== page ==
(Are you the most important thing in the story? Probably not. So stop telling me you asked people stuff…)
One of the weaker writing trends that’s been popping up in a lot of writing lately has been the use of “when asked” as part of a lead-in to a quote, or in some cases, as part of a quote:
When asked if he supported the bill, the mayor said, “Not this stupid version.”
When asked about the how best to improve relations between the university and the town, the chancellor said, “We need to work together on this.”
When asked if New York Gov. Andrew Cuomo should resign amid allegations of sexual harassment, President Joe Biden had this to say.
Here’s What Alex Rodriguez Said When Asked If He Was Single Amid Jennifer Lopez Relationship Drama
This is dumb for about a dozen reasons, but here are a few that might matter to you as a journalist:
- It’s passive voice: “When asked” implies “by someone,” which means you’re introducing the quote from a weak grammatical position.
- It’s first person: “When asked by… ME! LOOK! I ASKED A QUESTION!” Are we that thirsty that we need to mention that we had the temerity to ask a guy at the fair how the corn dogs were this year?
- It’s a “No duh” moment: Of COURSE they said it when they were asked. Isn’t that how this normally works in life? Think about how weirded out you’d be if some random stranger just ran up to you and said, “Hey, I just wanted to tell you and all the readers of whatever story that you’ll be publishing that the corn dogs at this fair are FRICKIN’ AMAZING!” I don’t know about you, but I’d be backing away slowly or reaching for some pepper spray.
In the examples above, we have a few other problems as well:
- The setup incorporates lousy quoted material: In the first two versions, you get really bad quotes that don’t do a lot for the piece or for the reader. Neither of those quotes add value or quality in a complete quote kind of way. The chancellor quote is lame, while the mayor quote isn’t a full sentence. You can actually make these better through the use of either straight paraphrase or a partial quote:
- Mayor Jane Smith said she sees value in a voting-security bill but “not this stupid version,” which would require citizens to cite the pledge of allegiance backwards before casting a ballot.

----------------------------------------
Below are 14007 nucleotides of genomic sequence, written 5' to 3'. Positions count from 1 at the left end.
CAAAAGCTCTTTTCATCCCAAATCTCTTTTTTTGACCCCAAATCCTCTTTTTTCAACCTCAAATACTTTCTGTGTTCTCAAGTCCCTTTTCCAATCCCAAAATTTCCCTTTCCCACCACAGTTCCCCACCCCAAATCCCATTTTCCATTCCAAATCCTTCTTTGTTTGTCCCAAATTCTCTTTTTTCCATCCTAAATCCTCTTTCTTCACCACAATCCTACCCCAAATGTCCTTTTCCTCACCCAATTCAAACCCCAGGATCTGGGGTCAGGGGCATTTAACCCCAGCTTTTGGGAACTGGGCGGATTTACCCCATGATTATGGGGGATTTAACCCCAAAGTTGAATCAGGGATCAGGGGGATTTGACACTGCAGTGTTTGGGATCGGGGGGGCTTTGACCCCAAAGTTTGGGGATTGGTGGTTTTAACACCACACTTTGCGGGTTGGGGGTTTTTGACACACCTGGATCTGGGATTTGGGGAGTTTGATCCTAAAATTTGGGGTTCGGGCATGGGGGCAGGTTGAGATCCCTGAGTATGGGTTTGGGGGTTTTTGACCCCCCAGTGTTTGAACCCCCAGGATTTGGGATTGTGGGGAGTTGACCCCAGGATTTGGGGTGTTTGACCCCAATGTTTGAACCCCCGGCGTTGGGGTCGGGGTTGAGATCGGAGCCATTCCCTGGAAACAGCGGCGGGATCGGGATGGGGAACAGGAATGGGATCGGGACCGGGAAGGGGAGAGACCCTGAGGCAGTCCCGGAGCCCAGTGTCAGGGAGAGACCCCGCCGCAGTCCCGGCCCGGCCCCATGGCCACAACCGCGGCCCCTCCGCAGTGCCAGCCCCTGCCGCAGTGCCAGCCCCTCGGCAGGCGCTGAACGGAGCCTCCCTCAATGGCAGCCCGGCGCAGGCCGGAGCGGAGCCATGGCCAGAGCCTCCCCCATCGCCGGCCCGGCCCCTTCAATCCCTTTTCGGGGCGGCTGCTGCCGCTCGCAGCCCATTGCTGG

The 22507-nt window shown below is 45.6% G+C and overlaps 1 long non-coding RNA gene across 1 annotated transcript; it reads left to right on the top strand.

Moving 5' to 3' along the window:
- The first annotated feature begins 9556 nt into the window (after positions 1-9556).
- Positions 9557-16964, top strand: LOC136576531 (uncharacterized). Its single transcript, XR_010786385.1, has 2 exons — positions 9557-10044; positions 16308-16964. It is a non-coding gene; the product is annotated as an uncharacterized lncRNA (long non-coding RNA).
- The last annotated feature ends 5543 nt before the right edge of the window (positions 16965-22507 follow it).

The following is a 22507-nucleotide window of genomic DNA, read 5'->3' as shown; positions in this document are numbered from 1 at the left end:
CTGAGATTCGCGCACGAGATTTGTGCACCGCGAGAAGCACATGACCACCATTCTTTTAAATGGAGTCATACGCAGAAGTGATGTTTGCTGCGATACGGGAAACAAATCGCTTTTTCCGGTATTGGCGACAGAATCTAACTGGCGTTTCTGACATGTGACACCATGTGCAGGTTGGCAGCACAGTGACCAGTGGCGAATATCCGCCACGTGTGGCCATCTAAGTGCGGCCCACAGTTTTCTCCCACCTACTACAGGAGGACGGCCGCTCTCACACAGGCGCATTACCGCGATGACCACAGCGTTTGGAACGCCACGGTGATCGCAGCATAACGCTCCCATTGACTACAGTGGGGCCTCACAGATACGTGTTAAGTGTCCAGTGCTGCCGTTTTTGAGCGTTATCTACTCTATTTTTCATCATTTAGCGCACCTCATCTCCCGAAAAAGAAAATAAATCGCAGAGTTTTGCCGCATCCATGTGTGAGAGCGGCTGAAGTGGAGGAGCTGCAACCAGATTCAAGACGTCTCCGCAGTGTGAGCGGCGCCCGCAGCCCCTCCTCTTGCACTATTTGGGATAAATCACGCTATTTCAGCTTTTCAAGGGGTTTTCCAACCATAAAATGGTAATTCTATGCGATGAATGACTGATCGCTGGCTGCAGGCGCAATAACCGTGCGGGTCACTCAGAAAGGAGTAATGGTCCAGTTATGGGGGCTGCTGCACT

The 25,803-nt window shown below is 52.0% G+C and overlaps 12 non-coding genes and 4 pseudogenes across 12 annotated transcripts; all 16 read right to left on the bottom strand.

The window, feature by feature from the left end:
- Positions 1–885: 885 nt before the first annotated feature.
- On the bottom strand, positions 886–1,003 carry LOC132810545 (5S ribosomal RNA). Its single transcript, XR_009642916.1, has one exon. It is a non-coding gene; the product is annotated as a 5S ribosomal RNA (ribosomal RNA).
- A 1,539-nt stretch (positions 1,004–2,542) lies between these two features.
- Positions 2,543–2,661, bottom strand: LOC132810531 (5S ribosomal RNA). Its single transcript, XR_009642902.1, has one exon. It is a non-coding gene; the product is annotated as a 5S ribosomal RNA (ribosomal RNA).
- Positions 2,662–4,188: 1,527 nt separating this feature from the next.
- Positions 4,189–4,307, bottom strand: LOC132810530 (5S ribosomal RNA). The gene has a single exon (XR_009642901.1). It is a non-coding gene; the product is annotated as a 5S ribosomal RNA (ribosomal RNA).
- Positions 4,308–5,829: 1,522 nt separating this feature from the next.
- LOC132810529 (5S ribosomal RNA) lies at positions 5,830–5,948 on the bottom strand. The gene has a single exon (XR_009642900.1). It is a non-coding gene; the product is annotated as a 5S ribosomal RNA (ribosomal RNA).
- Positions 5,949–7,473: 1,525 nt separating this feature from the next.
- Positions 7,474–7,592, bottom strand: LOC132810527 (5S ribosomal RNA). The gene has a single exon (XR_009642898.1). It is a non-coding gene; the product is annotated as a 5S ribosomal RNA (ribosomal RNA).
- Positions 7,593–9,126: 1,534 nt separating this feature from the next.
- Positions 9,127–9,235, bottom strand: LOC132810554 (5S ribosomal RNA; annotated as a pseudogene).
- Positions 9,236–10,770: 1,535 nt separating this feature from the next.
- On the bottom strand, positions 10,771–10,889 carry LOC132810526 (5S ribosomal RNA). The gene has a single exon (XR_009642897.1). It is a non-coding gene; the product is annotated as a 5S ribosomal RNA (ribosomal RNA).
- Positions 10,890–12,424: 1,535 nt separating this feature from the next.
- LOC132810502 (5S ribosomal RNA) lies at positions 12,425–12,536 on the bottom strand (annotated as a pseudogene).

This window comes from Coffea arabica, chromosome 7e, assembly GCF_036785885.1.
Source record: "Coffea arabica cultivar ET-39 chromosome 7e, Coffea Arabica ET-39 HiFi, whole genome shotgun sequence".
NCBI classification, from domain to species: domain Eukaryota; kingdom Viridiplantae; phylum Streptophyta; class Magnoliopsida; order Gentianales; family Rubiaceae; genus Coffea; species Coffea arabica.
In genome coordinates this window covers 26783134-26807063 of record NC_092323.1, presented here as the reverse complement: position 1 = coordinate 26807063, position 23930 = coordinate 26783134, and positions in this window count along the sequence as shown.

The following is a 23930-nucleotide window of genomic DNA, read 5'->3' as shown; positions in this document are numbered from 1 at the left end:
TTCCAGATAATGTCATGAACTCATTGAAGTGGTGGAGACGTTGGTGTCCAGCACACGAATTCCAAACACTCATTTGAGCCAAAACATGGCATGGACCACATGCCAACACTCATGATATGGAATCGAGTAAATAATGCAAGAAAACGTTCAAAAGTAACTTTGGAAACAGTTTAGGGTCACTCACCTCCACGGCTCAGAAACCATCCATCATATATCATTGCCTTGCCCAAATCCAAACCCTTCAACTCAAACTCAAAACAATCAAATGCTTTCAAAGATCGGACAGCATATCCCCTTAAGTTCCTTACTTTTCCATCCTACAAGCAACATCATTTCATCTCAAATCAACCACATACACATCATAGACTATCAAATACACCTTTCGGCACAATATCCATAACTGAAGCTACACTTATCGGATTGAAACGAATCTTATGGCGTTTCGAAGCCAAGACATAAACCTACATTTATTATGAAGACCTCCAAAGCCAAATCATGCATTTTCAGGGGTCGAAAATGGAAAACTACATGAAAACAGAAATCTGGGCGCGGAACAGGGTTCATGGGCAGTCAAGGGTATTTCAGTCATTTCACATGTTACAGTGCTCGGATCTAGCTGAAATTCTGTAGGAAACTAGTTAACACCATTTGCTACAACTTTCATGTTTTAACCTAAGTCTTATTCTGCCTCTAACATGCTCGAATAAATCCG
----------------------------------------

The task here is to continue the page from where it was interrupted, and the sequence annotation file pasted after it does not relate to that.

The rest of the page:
- North Texarkansas State University and the city will continue to clash over parking restrictions unless the city council and the college can work together to resolve ticketing protocols, Chancellor Arlene Selridge said Tuesday.
- The set up tells me that you’re going to tell me something: In the latter two, you have actual examples of journalists telling us that they’re going to tell us something. In the Cuomo example, the build up to what the president had to say is the bulk of what’s going on in the sentence. It then leaves us with a “commercial cliffhanger” for that second paragraph. In the A-Rod/J-Lo one, we don’t even get the decency of a full chunk of information as to what that “drama” entails.
Think about it like this: If your professor walked into the classroom and said, “I have graded your midterms.” Would that be the ONLY thing you’d want to know? Probably not. Then imagine the professor saying, “I have graded your midterms. When asked by my wife how well people did, here’s what I had to say!” Is it getting any better or are you thinking, “Can I use The Force to pull mine out of the pile or an X-power to read his mind and just get my damn grade?”
The reason that paraphrase-quote works well is because each chunk of that structure has a job: The paraphrase tells you something important that will get you deeper into the piece. The quote then provides flavor, color and “sparkle” to that topic of interest while not repeating what you already know.
“When asked” takes away the best parts of both of those elements.
At least, that’s what I’d say if I were asked…